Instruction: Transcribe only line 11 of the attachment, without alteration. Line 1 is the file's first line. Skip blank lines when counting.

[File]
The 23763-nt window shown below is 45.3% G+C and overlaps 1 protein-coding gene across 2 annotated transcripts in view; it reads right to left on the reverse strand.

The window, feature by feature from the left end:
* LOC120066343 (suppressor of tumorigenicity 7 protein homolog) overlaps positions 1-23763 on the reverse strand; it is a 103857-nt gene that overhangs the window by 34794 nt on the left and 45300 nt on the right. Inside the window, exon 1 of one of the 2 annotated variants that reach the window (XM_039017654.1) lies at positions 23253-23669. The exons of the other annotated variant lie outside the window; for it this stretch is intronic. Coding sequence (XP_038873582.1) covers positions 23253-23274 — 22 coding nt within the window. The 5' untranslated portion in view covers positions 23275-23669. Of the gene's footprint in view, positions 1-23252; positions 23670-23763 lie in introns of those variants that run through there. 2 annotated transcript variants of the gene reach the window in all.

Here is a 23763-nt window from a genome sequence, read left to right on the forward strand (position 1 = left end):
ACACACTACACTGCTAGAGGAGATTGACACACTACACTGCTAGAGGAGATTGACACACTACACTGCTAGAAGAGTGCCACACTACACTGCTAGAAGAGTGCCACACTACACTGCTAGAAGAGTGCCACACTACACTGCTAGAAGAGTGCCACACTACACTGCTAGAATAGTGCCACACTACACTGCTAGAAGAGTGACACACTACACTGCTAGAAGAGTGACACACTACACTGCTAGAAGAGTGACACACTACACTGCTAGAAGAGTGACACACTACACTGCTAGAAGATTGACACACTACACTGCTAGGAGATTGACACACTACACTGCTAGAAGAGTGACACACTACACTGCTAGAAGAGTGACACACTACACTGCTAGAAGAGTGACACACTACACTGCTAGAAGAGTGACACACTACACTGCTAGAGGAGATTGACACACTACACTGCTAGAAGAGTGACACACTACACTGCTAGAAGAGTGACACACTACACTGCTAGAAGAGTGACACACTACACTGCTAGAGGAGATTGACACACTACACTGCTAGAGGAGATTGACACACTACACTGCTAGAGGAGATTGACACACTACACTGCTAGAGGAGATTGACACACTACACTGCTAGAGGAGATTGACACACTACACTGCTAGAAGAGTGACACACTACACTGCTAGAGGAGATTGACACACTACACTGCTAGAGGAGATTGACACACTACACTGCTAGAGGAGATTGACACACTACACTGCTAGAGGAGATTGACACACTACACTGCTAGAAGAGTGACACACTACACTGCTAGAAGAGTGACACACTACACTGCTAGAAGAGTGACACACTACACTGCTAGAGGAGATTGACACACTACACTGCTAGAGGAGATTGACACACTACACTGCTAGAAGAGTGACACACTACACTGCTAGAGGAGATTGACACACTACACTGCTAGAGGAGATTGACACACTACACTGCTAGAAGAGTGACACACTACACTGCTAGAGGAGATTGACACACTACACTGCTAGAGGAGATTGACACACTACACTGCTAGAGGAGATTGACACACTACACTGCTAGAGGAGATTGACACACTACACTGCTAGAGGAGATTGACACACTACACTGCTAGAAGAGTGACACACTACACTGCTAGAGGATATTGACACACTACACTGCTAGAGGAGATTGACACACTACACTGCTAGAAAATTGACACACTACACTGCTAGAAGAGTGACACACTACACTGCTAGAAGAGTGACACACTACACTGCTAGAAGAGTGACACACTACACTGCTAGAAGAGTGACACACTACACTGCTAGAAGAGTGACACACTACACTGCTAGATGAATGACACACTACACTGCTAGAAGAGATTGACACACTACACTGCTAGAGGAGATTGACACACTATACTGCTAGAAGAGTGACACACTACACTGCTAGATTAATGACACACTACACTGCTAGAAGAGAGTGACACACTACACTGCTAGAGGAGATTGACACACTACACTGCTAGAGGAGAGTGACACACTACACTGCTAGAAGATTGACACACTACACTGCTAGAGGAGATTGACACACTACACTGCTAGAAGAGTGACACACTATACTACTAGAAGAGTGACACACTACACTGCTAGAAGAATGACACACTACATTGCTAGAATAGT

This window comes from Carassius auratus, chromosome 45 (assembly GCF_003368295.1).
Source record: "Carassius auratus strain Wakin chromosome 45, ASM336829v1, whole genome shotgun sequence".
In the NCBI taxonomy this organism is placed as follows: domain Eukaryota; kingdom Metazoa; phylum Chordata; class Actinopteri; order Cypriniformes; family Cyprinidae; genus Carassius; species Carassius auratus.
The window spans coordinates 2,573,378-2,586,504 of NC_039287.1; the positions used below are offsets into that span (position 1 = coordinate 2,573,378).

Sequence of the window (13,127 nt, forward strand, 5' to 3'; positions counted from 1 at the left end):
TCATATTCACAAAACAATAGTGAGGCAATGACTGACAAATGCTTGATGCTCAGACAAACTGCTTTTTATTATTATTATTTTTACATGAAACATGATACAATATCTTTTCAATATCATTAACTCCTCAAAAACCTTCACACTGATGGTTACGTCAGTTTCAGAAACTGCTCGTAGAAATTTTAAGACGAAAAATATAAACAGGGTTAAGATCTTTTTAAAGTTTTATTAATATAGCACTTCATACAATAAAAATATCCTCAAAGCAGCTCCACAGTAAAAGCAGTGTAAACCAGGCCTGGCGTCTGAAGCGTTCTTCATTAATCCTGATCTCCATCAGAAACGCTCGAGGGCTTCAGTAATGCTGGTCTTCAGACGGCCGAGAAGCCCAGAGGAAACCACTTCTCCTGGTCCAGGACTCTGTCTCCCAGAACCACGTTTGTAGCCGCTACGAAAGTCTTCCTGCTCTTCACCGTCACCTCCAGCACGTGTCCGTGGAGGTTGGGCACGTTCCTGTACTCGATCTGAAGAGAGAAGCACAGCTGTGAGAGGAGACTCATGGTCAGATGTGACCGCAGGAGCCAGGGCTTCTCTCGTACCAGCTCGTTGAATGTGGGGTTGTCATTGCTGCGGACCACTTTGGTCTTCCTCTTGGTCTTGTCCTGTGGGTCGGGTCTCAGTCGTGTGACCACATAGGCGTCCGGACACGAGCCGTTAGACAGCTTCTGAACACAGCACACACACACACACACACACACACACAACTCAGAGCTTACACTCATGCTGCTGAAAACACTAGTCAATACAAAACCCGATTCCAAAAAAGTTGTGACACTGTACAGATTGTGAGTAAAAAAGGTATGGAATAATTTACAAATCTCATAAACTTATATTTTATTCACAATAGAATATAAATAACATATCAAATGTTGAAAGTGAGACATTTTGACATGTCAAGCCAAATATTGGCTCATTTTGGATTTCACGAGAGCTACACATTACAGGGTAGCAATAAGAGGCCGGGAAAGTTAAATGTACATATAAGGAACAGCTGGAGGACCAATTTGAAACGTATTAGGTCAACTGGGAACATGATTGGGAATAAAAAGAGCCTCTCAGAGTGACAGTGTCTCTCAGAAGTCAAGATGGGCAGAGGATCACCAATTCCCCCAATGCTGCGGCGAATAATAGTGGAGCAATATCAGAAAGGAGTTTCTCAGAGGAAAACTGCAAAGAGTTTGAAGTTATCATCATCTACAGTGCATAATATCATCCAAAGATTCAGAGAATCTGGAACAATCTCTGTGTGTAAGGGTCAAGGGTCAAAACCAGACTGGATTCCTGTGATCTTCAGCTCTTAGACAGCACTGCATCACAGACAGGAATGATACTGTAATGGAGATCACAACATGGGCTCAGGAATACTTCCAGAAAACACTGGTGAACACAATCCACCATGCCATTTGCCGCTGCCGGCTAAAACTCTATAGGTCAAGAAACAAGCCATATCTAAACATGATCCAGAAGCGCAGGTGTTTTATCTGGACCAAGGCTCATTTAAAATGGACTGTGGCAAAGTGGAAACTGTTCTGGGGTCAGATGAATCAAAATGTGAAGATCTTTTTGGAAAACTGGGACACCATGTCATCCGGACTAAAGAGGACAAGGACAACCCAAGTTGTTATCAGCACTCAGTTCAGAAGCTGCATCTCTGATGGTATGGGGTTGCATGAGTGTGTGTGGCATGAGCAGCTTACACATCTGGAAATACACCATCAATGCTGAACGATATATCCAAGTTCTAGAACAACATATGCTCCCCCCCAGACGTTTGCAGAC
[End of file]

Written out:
TCATATTCACAAAACAATAGTGAGGCAATGACTGACAAATGCTTGATGCTCAGACAAACTGCTTTTTATTATTATTATTTTTACATGAAACATGATACAATATCTTTTCAATATCATTAACTCCTCAAAAACCTTCACACTGATGGTTACGTCAGTTTCAGAAACTGCTCGTAGAAATTTTAAGACGAAAAATATAAACAGGGTTAAGATCTTTTTAAAGTTTTATTAATATAGCACTTCATACAATAAAAATATCCTCAAAGCAGCTCCACAGTAAAAGCAGTGTAAACCAGGCCTGGCGTCTGAAGCGTTCTTCATTAATCCTGATCTCCATCAGAAACGCTCGAGGGCTTCAGTAATGCTGGTCTTCAGACGGCCGAGAAGCCCAGAGGAAACCACTTCTCCTGGTCCAGGACTCTGTCTCCCAGAACCACGTTTGTAGCCGCTACGAAAGTCTTCCTGCTCTTCACCGTCACCTCCAGCACGTGTCCGTGGAGGTTGGGCACGTTCCTGTACTCGATCTGAAGAGAGAAGCACAGCTGTGAGAGGAGACTCATGGTCAGATGTGACCGCAGGAGCCAGGGCTTCTCTCGTACCAGCTCGTTGAATGTGGGGTTGTCATTGCTGCGGACCACTTTGGTCTTCCTCTTGGTCTTGTCCTGTGGGTCGGGTCTCAGTCGTGTGACCACATAGGCGTCCGGACACGAGCCGTTAGACAGCTTCTGAACACAGCACACACACACACACACACACACACACAACTCAGAGCTTACACTCATGCTGCTGAAAACACTAGTCAATACAAAACCCGATTCCAAAAAAGTTGTGACACTGTACAGATTGTGAGTAAAAAAGGTATGGAATAATTTACAAATCTCATAAACTTATATTTTATTCACAATAGAATATAAATAACATATCAAATGTTGAAAGTGAGACATTTTGACATGTCAAGCCAAATATTGGCTCATTTTGGATTTCACGAGAGCTACACATTACAGGGTAGCAATAAGAGGCCGGGAAAGTTAAATGTACATATAAGGAACAGCTGGAGGACCAATTTGAAACGTATTAGGTCAACTGGGAACATGATTGGGAATAAAAAGAGCCTCTCAGAGTGACAGTGTCTCTCAGAAGTCAAGATGGGCAGAGGATCACCAATTCCCCCAATGCTGCGGCGAATAATAGTGGAGCAATATCAGAAAGGAGTTTCTCAGAGGAAAACTGCAAAGAGTTTGAAGTTATCATCATCTACAGTGCATAATATCATCCAAAGATTCAGAGAATCTGGAACAATCTCTGTGTGTAAGGGTCAAGGGTCAAAACCAGACTGGATTCCTGTGATCTTCAGCTCTTAGACAGCACTGCATCACAGACAGGAATGATACTGTAATGGAGATCACAACATGGGCTCAGGAATACTTCCAGAAAACACTGGTGAACACAATCCACCATGCCATTTGCCGCTGCCGGCTAAAACTCTATAGGTCAAGAAACAAGCCATATCTAAACATGATCCAGAAGCGCAGGTGTTTTATCTGGACCAAGGCTCATTTAAAATGGACTGTGGCAAAGTGGAAACTGTTCTGGGGTCAGATGAATCAAAATGTGAAGATCTTTTTGGAAAACTGGGACACCATGTCATCCGGACTAAAGAGGACAAGGACAACCCAAGTTGTTATCAGCACTCAGTTCAGAAGCTGCATCTCTGATGGTATGGGGTTGCATGAGTGTGTGTGGCATGAGCAGCTTACACATCTGGAAATACACCATCAATGCTGAACGATATATCCAAGTTCTAGAACAACATATGCTCCCCCCCAGACGTTTGCAGAC